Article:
Missing Malaysia Airlines Flight MH370: The 13 Theories that could Explain Where the Plane is - and What Happened to it
With no trace of the missing Boeing 777 in the "ping" search area, conspiracy theorists have tried to fill in the gaps of what we know
By Adam Withnall
May 31, 2014
The Australia-led search control team estimate it could be August – next year – before this region has been covered, and hopes of finding the Boeing 777′s flight recorders are becoming increasingly dim.
With so much uncertainty surrounding the circumstances of MH370′s bizarre disappearance, it has become rich territory for aviation experts, bloggers and conspiracy theorists alike.
Here we round up 13 of the most prominent theories as to where the plane ended up, and what went wrong in the first place.
Shot down in a military training exercise
While the Australian officials leading the search for MH370 say they remain “absolutely convinced” it ended up in the southern Indian Ocean, some passengers’ families – and theorists – distrust the unprecedented satellite data analysis involved.
Among those who support this view are the British journalist and author Nigel Cawthorne, who has controversially already published the first book on the plane’s disappearance.
He supports one theory, based on the eye-witness testimony of New Zealand oil rig worker Mike McKay, that the plane was shot down shortly after it stopped communicating with air traffic controllers.
At the time there was a series of war games taking place in the South China Sea involving Thailand, the US and personnel from China, Japan, Indonesia and others, and Cawthorne has linked this to Mr McKay’s claims to have seen a burning plane going down in the Gulf of Thailand.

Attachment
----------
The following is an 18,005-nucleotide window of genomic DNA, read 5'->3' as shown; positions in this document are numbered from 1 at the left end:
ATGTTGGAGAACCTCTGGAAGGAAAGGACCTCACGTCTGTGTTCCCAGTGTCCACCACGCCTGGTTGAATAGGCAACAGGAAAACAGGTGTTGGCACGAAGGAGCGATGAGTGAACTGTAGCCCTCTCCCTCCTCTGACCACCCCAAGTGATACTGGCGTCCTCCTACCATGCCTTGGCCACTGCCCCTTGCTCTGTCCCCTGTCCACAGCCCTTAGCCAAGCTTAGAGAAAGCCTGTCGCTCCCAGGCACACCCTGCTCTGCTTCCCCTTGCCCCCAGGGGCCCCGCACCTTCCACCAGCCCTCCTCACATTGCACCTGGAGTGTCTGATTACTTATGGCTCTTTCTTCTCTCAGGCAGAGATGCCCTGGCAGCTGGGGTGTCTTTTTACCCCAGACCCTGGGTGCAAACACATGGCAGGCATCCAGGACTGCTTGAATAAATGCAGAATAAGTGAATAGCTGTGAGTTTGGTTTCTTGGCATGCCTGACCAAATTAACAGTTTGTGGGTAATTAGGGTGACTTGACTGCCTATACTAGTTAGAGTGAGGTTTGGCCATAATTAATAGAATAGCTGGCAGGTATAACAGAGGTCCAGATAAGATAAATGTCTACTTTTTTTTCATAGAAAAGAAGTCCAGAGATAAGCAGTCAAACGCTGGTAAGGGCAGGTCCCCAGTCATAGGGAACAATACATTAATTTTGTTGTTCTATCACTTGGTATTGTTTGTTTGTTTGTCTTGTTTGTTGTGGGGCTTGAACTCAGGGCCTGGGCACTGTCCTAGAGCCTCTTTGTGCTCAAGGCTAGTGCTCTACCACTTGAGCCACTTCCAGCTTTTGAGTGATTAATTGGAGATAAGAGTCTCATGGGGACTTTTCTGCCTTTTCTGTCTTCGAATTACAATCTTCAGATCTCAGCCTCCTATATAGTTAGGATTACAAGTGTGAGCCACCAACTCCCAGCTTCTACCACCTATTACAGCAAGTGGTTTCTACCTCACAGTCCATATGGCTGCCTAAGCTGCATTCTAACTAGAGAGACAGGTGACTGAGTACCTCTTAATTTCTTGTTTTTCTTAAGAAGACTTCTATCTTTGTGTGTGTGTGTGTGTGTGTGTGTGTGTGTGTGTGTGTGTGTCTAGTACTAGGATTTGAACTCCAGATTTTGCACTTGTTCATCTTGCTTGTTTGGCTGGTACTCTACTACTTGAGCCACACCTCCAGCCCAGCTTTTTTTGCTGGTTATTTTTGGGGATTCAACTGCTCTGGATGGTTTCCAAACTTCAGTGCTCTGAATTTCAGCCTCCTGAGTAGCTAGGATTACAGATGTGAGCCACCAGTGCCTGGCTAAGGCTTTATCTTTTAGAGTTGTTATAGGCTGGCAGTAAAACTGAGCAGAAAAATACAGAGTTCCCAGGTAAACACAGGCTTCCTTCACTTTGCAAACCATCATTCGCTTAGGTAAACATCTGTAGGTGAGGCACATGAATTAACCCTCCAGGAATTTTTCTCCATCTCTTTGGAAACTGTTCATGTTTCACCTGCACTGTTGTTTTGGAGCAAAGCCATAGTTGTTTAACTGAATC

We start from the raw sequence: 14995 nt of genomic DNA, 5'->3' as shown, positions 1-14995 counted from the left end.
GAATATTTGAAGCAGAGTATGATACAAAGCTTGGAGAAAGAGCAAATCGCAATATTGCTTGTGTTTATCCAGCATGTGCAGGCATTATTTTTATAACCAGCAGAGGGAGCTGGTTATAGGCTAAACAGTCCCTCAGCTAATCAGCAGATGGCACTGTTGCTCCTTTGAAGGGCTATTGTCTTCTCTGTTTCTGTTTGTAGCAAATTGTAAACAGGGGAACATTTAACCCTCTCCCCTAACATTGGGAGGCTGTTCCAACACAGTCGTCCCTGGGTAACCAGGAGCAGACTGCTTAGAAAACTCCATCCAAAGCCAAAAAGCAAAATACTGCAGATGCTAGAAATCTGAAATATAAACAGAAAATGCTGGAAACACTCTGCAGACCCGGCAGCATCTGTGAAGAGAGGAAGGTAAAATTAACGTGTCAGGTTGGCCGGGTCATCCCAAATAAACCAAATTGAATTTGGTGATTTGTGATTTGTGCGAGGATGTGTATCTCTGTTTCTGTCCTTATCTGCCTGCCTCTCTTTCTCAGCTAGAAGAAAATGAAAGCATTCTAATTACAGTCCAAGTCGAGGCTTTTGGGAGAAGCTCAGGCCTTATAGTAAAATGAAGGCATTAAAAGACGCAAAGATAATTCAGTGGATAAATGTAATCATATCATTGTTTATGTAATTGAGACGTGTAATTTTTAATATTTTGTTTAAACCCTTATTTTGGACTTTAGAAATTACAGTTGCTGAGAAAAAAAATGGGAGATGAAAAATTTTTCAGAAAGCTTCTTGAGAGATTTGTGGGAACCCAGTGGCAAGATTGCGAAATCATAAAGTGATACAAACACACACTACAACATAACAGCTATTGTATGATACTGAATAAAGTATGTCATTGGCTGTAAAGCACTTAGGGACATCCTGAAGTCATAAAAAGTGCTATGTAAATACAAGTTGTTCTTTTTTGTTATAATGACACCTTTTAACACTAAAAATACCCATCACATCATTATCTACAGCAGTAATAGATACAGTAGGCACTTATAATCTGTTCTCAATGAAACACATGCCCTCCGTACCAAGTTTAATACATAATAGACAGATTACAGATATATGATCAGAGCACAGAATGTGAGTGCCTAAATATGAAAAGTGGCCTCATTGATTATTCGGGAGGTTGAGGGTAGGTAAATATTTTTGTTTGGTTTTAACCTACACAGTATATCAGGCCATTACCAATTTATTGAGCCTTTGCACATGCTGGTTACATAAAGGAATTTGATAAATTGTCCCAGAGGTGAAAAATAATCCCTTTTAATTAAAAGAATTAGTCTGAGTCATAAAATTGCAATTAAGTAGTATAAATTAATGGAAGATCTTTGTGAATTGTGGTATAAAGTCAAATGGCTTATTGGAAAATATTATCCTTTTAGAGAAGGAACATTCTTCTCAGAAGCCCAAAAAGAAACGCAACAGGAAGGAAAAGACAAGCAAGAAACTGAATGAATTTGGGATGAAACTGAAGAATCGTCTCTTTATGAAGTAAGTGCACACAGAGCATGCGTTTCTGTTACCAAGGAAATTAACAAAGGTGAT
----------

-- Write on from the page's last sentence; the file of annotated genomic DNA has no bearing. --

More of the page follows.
Flown north and shot down deliberately, prompting cover-up
At a stage in the investigation when it was believed the plane could have flown for some time from where it disappeared along either a northern or southern corridor, many posted on forums suggesting that if it had been the former we would never hear about what happened.
Some still support this view, and former RAF navigator Sean Maffett told the BBC that after 9/11, any unidentified airliner entering the airspace of another country would lead to fighter jets being scrambled.
“If the plane is in the northern arc it could easily have been shot down,” he said. This theory also involves a national – or possibly international – cover-up, based on the premise that no country would want to admit to shooting down an airliner full of passengers from all over the world.
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